Rose “Rosebud” Feliu-Pettet, a long-time friend of Allen’s, author of the definitive account of Allen’s passing, passed away herself this week. She’d been suffering from a particularly virulent form of cancer, bile duct cancer She was 69.
For more of Rosebud on Allen – see here: “Well, I met Allen a long time ago, about 1964, I was living in this crazy dinky kind of collective called Kerista, a sort of benign Manson family [sic] . There were about eighteen people living in a store front on Ludlow Street (on New York’s Lower East Side), and one day Allen came by…I didn’t have a clue who he was, although I’d read Howl and been wildly impressed, so when this oddball beard guy appeared & was so sweet, I got down & laughed & sat on his lap & tickled (him) and asked him his name. Allen was pretty surprised I think that some school girl liked him, just for being a fine guy.” “So, he said, “If you ever need a place to stay, come over to my flat”, (5th Street then and Avenue C), and I did, for a year or two. He was always like UncleAllen, the guy you borrow a cup of sugar from down the hall. Sweet. But he worked always, hard, every day. Locked in the bedroom. Refuse(d) the phone – Wrote for two to three hours – Always reminded everyone to WRITE DOWN THEIR DREAMS”…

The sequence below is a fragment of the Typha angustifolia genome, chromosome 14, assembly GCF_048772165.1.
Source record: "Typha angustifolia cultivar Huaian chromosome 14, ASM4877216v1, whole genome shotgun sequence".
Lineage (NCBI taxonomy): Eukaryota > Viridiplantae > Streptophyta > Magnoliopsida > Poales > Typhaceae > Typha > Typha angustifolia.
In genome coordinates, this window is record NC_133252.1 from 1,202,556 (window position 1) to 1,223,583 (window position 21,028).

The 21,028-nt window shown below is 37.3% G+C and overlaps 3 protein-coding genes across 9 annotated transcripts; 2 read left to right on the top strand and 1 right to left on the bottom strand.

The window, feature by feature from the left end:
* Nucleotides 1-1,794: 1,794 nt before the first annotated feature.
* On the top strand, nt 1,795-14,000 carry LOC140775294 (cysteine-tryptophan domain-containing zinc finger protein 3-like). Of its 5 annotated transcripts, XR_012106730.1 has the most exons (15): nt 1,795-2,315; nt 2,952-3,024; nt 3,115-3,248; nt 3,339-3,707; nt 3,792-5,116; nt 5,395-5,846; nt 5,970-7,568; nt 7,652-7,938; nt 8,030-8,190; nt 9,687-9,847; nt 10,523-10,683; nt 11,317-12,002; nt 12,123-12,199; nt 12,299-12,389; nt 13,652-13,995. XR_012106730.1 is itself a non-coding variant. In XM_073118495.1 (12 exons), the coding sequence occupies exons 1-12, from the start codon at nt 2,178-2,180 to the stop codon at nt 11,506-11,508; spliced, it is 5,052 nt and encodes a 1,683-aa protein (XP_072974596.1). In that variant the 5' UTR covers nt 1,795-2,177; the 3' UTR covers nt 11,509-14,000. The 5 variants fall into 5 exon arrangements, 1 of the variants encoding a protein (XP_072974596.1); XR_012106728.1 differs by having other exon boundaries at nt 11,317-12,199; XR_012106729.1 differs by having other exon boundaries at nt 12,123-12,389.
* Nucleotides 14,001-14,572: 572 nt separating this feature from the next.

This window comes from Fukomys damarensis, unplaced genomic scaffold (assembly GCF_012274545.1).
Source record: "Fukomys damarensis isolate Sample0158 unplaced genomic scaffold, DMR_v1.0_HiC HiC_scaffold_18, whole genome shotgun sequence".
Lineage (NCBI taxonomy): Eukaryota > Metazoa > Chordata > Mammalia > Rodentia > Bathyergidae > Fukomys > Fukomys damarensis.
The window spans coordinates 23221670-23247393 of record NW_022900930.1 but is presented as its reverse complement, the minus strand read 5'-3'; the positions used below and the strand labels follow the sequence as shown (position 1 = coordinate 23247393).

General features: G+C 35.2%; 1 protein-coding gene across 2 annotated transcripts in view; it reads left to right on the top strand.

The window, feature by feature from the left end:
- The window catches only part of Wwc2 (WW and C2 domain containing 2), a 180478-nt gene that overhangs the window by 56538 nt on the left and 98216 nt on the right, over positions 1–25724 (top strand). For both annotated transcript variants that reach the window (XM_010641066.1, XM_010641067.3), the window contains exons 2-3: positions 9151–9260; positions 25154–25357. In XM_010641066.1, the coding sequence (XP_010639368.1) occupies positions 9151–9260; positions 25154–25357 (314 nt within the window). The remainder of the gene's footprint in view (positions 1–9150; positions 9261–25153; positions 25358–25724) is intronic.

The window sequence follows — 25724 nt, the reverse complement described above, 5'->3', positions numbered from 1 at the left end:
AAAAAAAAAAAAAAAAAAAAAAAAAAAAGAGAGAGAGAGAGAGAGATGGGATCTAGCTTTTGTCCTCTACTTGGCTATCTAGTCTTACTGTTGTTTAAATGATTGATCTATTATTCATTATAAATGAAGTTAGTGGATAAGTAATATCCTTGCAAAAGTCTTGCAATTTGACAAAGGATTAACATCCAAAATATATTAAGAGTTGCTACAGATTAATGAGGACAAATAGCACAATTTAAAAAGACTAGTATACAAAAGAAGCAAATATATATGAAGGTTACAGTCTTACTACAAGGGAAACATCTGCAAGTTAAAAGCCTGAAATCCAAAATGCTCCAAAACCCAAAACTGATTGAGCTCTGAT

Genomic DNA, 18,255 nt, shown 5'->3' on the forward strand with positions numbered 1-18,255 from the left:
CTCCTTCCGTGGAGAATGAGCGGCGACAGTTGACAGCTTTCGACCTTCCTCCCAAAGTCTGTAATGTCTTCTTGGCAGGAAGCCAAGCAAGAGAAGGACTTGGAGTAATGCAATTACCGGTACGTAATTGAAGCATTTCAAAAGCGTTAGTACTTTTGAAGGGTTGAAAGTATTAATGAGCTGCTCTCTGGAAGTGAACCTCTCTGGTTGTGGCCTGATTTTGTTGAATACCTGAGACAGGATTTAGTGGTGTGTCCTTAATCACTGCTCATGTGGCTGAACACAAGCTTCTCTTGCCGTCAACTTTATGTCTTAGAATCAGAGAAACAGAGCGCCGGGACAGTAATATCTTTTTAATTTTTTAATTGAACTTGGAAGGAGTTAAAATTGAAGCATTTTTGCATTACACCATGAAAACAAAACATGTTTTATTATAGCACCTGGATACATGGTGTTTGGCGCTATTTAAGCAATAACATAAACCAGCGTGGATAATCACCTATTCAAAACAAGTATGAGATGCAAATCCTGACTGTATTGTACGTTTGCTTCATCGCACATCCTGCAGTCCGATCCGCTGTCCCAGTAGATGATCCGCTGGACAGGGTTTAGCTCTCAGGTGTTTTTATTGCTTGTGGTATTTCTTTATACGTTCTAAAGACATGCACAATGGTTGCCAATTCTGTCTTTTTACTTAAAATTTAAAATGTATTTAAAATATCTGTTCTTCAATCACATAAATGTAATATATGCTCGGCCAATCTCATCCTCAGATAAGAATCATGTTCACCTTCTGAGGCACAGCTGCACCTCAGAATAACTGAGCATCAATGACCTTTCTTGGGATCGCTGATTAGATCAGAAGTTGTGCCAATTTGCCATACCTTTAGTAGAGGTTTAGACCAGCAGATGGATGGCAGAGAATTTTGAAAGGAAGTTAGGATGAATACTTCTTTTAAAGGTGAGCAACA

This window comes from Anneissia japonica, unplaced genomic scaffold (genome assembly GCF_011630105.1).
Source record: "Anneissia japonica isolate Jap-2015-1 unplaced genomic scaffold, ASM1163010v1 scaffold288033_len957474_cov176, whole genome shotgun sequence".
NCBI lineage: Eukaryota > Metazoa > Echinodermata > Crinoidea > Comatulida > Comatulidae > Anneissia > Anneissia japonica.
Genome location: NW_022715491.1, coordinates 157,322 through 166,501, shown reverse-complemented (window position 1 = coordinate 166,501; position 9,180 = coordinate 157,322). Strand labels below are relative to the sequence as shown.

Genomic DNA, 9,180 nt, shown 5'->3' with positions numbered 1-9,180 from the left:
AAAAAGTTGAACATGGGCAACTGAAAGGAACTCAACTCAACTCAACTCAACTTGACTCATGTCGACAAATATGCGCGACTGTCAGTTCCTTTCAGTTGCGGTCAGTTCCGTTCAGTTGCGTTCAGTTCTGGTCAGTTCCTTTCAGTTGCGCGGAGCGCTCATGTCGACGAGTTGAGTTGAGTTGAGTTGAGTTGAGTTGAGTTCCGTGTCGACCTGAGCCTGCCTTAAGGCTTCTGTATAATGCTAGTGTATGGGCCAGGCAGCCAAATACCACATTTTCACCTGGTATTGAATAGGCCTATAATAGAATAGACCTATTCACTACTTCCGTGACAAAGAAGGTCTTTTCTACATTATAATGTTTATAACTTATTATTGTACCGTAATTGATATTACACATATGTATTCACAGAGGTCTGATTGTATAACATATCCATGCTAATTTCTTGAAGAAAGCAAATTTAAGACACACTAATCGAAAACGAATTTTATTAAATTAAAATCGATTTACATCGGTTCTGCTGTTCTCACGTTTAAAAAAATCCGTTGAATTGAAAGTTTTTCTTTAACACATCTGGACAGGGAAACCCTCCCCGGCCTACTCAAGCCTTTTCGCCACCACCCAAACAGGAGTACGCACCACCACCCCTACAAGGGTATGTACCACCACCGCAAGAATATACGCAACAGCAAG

“I think of Allen at his farm in Cherry Valley, Allen in gumboots, Allen eager for rock & roll, Allen being considerate to all the folks who ask him for favors, Allen being a dirty dog with all the pretty boys. I love this guy.”
“He was right about the poem being a mind-breath, Herrera adds, “Each word depends on how your mind breathes.” .
It’s the Beatnik Shindig next Friday – Jerry Cimino’s ambitious gathering takes place in San Francisco. For all the details of all the activities (“the largest Beat gathering in 20 years”) go to BeatnikShindig.com. [2018 – this link is no longer available]
Among the (many) highlights – Philip Hicks’ talk, the psychiatrist who, back in 1955, gave Allen the green light (“How doctor helped Allen Ginsberg accept himself“)
and 89-year-old Al Hinkle (“Big Ed Dunkle” in On The Road), a “national treasure”, a font of authentic Beat lore